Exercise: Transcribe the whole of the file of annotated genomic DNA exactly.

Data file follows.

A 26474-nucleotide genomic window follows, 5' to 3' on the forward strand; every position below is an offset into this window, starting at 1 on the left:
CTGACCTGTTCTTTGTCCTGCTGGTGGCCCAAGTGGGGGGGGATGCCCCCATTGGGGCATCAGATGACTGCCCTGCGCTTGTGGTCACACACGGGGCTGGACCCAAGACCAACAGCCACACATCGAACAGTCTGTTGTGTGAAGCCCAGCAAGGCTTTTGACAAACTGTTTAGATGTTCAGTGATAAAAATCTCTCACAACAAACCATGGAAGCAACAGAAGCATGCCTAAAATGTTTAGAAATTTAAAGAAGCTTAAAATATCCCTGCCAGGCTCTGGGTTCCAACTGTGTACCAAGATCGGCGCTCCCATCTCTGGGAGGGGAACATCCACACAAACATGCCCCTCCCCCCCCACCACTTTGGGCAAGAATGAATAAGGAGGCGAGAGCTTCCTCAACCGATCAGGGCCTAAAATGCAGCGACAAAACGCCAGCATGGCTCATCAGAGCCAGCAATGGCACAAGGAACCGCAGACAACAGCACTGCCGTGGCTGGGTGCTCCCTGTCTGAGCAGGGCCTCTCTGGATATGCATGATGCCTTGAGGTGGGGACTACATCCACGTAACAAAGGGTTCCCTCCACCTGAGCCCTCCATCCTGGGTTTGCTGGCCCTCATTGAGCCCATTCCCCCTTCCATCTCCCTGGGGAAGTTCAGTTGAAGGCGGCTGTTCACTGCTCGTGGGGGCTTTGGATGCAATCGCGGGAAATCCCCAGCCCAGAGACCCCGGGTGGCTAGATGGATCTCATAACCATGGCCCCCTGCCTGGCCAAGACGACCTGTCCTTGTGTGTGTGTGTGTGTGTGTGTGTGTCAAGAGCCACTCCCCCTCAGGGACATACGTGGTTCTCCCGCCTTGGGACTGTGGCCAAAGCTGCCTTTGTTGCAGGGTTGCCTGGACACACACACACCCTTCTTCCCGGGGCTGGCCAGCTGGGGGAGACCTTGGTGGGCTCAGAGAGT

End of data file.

A 26474-nucleotide genomic window follows, 5' to 3' on the forward strand; every position below is an offset into this window, starting at 1 on the left:
CTGACCTGTTCTTTGTCCTGCTGGTGGCCCAAGTGGGGGGGGATGCCCCCATTGGGGCATCAGATGACTGCCCTGCGCTTGTGGTCACACACGGGGCTGGACCCAAGACCAACAGCCACACATCGAACAGTCTGTTGTGTGAAGCCCAGCAAGGCTTTTGACAAACTGTTTAGATGTTCAGTGATAAAAATCTCTCACAACAAACCATGGAAGCAACAGAAGCATGCCTAAAATGTTTAGAAATTTAAAGAAGCTTAAAATATCCCTGCCAGGCTCTGGGTTCCAACTGTGTACCAAGATCGGCGCTCCCATCTCTGGGAGGGGAACATCCACACAAACATGCCCCTCCCCCCCCACCACTTTGGGCAAGAATGAATAAGGAGGCGAGAGCTTCCTCAACCGATCAGGGCCTAAAATGCAGCGACAAAACGCCAGCATGGCTCATCAGAGCCAGCAATGGCACAAGGAACCGCAGACAACAGCACTGCCGTGGCTGGGTGCTCCCTGTCTGAGCAGGGCCTCTCTGGATATGCATGATGCCTTGAGGTGGGGACTACATCCACGTAACAAAGGGTTCCCTCCACCTGAGCCCTCCATCCTGGGTTTGCTGGCCCTCATTGAGCCCATTCCCCCTTCCATCTCCCTGGGGAAGTTCAGTTGAAGGCGGCTGTTCACTGCTCGTGGGGGCTTTGGATGCAATCGCGGGAAATCCCCAGCCCAGAGACCCCGGGTGGCTAGATGGATCTCATAACCATGGCCCCCTGCCTGGCCAAGACGACCTGTCCTTGTGTGTGTGTGTGTGTGTGTGTGTGTCAAGAGCCACTCCCCCTCAGGGACATACGTGGTTCTCCCGCCTTGGGACTGTGGCCAAAGCTGCCTTTGTTGCAGGGTTGCCTGGACACACACACACCCTTCTTCCCGGGGCTGGCCAGCTGGGGGAGACCTTGGTGGGCTCAGAGAGT